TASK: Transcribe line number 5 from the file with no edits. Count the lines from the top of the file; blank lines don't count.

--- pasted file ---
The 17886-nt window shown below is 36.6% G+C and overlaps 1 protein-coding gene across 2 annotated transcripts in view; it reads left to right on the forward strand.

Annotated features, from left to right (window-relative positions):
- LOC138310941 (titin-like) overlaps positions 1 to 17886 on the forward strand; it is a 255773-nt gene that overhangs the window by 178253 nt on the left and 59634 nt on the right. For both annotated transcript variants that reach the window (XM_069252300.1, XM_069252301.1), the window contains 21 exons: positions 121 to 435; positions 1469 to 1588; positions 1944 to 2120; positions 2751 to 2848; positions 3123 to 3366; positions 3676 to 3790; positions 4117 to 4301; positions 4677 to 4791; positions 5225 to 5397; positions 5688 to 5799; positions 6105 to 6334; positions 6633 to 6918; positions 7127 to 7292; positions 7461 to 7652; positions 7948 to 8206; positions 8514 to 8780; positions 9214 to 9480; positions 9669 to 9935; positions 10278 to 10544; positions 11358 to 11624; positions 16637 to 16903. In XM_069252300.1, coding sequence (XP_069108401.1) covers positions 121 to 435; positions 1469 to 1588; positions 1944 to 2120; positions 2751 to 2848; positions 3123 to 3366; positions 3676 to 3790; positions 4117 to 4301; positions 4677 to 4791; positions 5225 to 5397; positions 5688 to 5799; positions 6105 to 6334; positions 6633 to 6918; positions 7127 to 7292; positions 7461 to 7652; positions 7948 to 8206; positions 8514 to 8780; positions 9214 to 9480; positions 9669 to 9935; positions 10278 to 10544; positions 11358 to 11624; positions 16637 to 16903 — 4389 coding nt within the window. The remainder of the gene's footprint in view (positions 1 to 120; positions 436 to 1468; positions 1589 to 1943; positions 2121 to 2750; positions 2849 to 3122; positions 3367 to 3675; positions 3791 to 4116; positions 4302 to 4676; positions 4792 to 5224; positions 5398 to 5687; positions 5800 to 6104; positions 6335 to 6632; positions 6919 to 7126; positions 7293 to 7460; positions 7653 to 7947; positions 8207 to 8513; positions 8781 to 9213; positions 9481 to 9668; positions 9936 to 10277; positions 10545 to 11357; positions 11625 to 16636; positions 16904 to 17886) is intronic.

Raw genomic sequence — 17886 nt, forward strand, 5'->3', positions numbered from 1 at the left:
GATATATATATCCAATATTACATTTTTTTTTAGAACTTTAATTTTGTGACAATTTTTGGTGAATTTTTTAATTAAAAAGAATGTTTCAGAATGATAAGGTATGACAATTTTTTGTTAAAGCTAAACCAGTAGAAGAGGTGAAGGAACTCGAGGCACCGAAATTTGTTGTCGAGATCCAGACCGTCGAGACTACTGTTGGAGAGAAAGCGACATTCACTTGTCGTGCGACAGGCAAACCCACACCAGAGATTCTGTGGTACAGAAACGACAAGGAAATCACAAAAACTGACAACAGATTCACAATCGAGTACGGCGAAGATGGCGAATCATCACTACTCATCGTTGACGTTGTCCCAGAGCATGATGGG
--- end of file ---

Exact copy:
GATATATATATCCAATATTACATTTTTTTTTAGAACTTTAATTTTGTGACAATTTTTGGTGAATTTTTTAATTAAAAAGAATGTTTCAGAATGATAAGGTATGACAATTTTTTGTTAAAGCTAAACCAGTAGAAGAGGTGAAGGAACTCGAGGCACCGAAATTTGTTGTCGAGATCCAGACCGTCGAGACTACTGTTGGAGAGAAAGCGACATTCACTTGTCGTGCGACAGGCAAACCCACACCAGAGATTCTGTGGTACAGAAACGACAAGGAAATCACAAAAACTGACAACAGATTCACAATCGAGTACGGCGAAGATGGCGAATCATCACTACTCATCGTTGACGTTGTCCCAGAGCATGATGGG